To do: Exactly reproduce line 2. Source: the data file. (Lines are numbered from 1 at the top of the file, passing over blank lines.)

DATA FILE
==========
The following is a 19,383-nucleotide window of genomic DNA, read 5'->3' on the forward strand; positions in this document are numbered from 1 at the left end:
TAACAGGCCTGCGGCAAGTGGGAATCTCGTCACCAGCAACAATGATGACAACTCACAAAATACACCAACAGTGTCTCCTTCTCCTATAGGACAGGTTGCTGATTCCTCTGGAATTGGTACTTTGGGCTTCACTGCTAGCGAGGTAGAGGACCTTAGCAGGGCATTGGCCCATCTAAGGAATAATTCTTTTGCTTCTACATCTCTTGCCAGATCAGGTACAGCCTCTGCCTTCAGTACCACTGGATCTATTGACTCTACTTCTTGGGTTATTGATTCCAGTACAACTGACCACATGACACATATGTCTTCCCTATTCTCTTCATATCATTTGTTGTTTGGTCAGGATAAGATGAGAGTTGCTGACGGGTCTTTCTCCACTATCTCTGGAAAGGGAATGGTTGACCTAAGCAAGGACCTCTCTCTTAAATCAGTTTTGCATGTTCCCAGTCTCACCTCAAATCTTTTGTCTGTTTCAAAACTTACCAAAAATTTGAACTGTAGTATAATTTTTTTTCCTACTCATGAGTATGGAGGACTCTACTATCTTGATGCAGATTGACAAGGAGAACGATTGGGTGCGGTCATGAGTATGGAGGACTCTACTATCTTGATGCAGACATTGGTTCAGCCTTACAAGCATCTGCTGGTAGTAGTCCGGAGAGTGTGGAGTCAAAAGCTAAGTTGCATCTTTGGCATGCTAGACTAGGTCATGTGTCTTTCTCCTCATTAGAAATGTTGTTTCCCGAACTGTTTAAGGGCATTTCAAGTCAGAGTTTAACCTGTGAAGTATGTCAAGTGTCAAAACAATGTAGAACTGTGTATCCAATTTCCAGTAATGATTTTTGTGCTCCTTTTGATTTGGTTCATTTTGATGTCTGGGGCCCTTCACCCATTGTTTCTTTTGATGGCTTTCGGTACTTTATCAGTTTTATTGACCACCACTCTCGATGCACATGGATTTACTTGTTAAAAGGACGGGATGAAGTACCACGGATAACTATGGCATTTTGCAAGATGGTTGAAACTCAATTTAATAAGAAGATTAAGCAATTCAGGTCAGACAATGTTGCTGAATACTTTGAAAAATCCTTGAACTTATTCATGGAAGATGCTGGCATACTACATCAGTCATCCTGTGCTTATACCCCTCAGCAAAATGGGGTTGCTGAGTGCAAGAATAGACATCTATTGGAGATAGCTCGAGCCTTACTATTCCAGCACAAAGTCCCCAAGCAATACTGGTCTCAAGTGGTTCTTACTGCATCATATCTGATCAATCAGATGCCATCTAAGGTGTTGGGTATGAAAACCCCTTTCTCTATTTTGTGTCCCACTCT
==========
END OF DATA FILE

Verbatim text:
TAACAGGCCTGCGGCAAGTGGGAATCTCGTCACCAGCAACAATGATGACAACTCACAAAATACACCAACAGTGTCTCCTTCTCCTATAGGACAGGTTGCTGATTCCTCTGGAATTGGTACTTTGGGCTTCACTGCTAGCGAGGTAGAGGACCTTAGCAGGGCATTGGCCCATCTAAGGAATAATTCTTTTGCTTCTACATCTCTTGCCAGATCAGGTACAGCCTCTGCCTTCAGTACCACTGGATCTATTGACTCTACTTCTTGGGTTATTGATTCCAGTACAACTGACCACATGACACATATGTCTTCCCTATTCTCTTCATATCATTTGTTGTTTGGTCAGGATAAGATGAGAGTTGCTGACGGGTCTTTCTCCACTATCTCTGGAAAGGGAATGGTTGACCTAAGCAAGGACCTCTCTCTTAAATCAGTTTTGCATGTTCCCAGTCTCACCTCAAATCTTTTGTCTGTTTCAAAACTTACCAAAAATTTGAACTGTAGTATAATTTTTTTTCCTACTCATGAGTATGGAGGACTCTACTATCTTGATGCAGATTGACAAGGAGAACGATTGGGTGCGGTCATGAGTATGGAGGACTCTACTATCTTGATGCAGACATTGGTTCAGCCTTACAAGCATCTGCTGGTAGTAGTCCGGAGAGTGTGGAGTCAAAAGCTAAGTTGCATCTTTGGCATGCTAGACTAGGTCATGTGTCTTTCTCCTCATTAGAAATGTTGTTTCCCGAACTGTTTAAGGGCATTTCAAGTCAGAGTTTAACCTGTGAAGTATGTCAAGTGTCAAAACAATGTAGAACTGTGTATCCAATTTCCAGTAATGATTTTTGTGCTCCTTTTGATTTGGTTCATTTTGATGTCTGGGGCCCTTCACCCATTGTTTCTTTTGATGGCTTTCGGTACTTTATCAGTTTTATTGACCACCACTCTCGATGCACATGGATTTACTTGTTAAAAGGACGGGATGAAGTACCACGGATAACTATGGCATTTTGCAAGATGGTTGAAACTCAATTTAATAAGAAGATTAAGCAATTCAGGTCAGACAATGTTGCTGAATACTTTGAAAAATCCTTGAACTTATTCATGGAAGATGCTGGCATACTACATCAGTCATCCTGTGCTTATACCCCTCAGCAAAATGGGGTTGCTGAGTGCAAGAATAGACATCTATTGGAGATAGCTCGAGCCTTACTATTCCAGCACAAAGTCCCCAAGCAATACTGGTCTCAAGTGGTTCTTACTGCATCATATCTGATCAATCAGATGCCATCTAAGGTGTTGGGTATGAAAACCCCTTTCTCTATTTTGTGTCCCACTCT